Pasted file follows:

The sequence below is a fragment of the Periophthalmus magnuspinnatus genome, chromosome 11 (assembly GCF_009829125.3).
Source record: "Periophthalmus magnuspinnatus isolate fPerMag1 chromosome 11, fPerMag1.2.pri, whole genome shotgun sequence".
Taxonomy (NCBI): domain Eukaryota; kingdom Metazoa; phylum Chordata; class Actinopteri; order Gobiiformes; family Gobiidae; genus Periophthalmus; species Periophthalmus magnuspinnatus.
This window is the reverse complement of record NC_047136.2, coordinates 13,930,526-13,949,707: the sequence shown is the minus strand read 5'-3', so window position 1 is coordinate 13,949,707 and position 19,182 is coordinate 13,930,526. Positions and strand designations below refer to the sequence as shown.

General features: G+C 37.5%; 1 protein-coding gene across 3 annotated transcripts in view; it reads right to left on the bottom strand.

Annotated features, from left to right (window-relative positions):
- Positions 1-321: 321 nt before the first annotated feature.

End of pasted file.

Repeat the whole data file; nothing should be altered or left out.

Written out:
The sequence below is a fragment of the Periophthalmus magnuspinnatus genome, chromosome 11 (assembly GCF_009829125.3).
Source record: "Periophthalmus magnuspinnatus isolate fPerMag1 chromosome 11, fPerMag1.2.pri, whole genome shotgun sequence".
Taxonomy (NCBI): domain Eukaryota; kingdom Metazoa; phylum Chordata; class Actinopteri; order Gobiiformes; family Gobiidae; genus Periophthalmus; species Periophthalmus magnuspinnatus.
This window is the reverse complement of record NC_047136.2, coordinates 13,930,526-13,949,707: the sequence shown is the minus strand read 5'-3', so window position 1 is coordinate 13,949,707 and position 19,182 is coordinate 13,930,526. Positions and strand designations below refer to the sequence as shown.

General features: G+C 37.5%; 1 protein-coding gene across 3 annotated transcripts in view; it reads right to left on the bottom strand.

Annotated features, from left to right (window-relative positions):
- Positions 1-321: 321 nt before the first annotated feature.